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post #38 of 54
Quote:
Originally Posted by teckstud View Post

Yes and surf the web and 1,000s of channels and no connectors!

Surf the web? Can these Sony TV do that already?
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post #39 of 54
Quote:
Originally Posted by caliminius View Post

To other things people have said, I like how Amazon (and Netflix) are reaching out to make partnerships to distribute their content. It seems like there wouldn't be anything stopping a hardware manufacturer from putting both Unbox and Netflix services on one unit, whereas I feel Apple will always try to limit you to iTunes content. Sure I could waste away my life ripping DVDs, but if I want to watch a DVD, I'll watch a DVD. Maybe if you own an 8-core Mac Pro ripping is a quick process, but on my C2D iMac it takes about as long to rip one movie as it does to just watch the thing in the first place.

I like the idea of getting my digital content from multiple sources so that they would actually have to compete in terms of price, service and quality (just like brick and mortar stores have to do).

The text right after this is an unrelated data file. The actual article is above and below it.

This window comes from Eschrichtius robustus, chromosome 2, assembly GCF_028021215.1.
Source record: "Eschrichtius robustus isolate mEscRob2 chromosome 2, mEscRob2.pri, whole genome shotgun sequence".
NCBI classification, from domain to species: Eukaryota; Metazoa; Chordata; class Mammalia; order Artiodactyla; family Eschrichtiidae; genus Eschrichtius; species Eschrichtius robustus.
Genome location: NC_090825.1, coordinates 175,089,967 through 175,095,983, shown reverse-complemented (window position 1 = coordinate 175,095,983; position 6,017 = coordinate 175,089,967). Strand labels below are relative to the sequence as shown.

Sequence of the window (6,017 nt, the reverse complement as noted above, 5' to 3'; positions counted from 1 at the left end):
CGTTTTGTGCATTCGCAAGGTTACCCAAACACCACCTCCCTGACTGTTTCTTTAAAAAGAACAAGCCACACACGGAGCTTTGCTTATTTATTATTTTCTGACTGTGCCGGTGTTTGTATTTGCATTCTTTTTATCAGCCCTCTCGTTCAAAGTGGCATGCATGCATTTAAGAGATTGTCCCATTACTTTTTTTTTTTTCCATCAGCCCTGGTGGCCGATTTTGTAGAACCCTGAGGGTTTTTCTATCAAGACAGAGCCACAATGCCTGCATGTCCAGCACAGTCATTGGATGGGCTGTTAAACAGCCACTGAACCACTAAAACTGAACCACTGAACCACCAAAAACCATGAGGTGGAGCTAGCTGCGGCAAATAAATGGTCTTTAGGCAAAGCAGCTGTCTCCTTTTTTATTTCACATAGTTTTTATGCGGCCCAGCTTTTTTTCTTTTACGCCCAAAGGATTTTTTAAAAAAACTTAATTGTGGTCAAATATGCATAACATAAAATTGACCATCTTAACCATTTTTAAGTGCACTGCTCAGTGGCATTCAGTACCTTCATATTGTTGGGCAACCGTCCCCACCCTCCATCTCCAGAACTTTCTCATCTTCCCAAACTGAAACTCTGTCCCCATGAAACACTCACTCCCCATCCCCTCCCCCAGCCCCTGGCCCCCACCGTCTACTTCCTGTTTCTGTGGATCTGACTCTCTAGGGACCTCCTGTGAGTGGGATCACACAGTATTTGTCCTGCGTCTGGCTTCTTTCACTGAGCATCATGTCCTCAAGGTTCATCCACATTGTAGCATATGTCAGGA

People keep mentioning how Amazon will be shut down because ISP's will put caps on download limits. But how will that not also affect AppleTV? Unless you are just ripping your content from DVD, how many times are you getting to watch that one movie or show you downloaded from iTunes before you would need to go download something else? How long before your AppleTV reaches the same download cap that Unbox would?

Well said. i fully agree with you, except I am ripping my DVD collection.
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post #40 of 54
Quote:
Originally Posted by SpamSandwich View Post

No offense taken, but you can count me as one of the invisible who refuses to pay for cable or satellite service.

Great for you. But I only have one station in my area, and a covenant that says no outside antenna. So its satellite, cable or internet for me.